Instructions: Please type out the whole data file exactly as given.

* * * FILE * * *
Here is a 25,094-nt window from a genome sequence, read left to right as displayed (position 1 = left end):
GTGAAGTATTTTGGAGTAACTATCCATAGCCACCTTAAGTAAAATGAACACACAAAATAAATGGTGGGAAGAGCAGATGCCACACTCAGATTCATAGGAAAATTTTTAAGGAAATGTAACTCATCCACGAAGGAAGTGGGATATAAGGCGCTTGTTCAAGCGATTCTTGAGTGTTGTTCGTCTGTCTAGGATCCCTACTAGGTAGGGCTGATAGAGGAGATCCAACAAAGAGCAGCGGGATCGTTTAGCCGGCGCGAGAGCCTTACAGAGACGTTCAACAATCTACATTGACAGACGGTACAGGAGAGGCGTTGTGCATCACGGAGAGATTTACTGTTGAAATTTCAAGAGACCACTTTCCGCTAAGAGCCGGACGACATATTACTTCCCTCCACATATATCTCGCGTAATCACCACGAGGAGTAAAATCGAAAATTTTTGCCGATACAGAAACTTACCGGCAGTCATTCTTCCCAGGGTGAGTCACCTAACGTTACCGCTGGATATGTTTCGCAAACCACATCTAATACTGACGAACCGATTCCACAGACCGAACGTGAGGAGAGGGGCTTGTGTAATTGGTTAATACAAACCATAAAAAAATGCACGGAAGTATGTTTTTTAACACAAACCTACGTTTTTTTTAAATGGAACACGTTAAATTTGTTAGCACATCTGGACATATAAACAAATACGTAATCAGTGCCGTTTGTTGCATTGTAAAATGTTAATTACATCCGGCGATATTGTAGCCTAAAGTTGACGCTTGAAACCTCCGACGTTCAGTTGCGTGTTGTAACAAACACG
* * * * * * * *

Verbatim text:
Here is a 25,094-nt window from a genome sequence, read left to right as displayed (position 1 = left end):
GTGAAGTATTTTGGAGTAACTATCCATAGCCACCTTAAGTAAAATGAACACACAAAATAAATGGTGGGAAGAGCAGATGCCACACTCAGATTCATAGGAAAATTTTTAAGGAAATGTAACTCATCCACGAAGGAAGTGGGATATAAGGCGCTTGTTCAAGCGATTCTTGAGTGTTGTTCGTCTGTCTAGGATCCCTACTAGGTAGGGCTGATAGAGGAGATCCAACAAAGAGCAGCGGGATCGTTTAGCCGGCGCGAGAGCCTTACAGAGACGTTCAACAATCTACATTGACAGACGGTACAGGAGAGGCGTTGTGCATCACGGAGAGATTTACTGTTGAAATTTCAAGAGACCACTTTCCGCTAAGAGCCGGACGACATATTACTTCCCTCCACATATATCTCGCGTAATCACCACGAGGAGTAAAATCGAAAATTTTTGCCGATACAGAAACTTACCGGCAGTCATTCTTCCCAGGGTGAGTCACCTAACGTTACCGCTGGATATGTTTCGCAAACCACATCTAATACTGACGAACCGATTCCACAGACCGAACGTGAGGAGAGGGGCTTGTGTAATTGGTTAATACAAACCATAAAAAAATGCACGGAAGTATGTTTTTTAACACAAACCTACGTTTTTTTTAAATGGAACACGTTAAATTTGTTAGCACATCTGGACATATAAACAAATACGTAATCAGTGCCGTTTGTTGCATTGTAAAATGTTAATTACATCCGGCGATATTGTAGCCTAAAGTTGACGCTTGAAACCTCCGACGTTCAGTTGCGTGTTGTAACAAACACG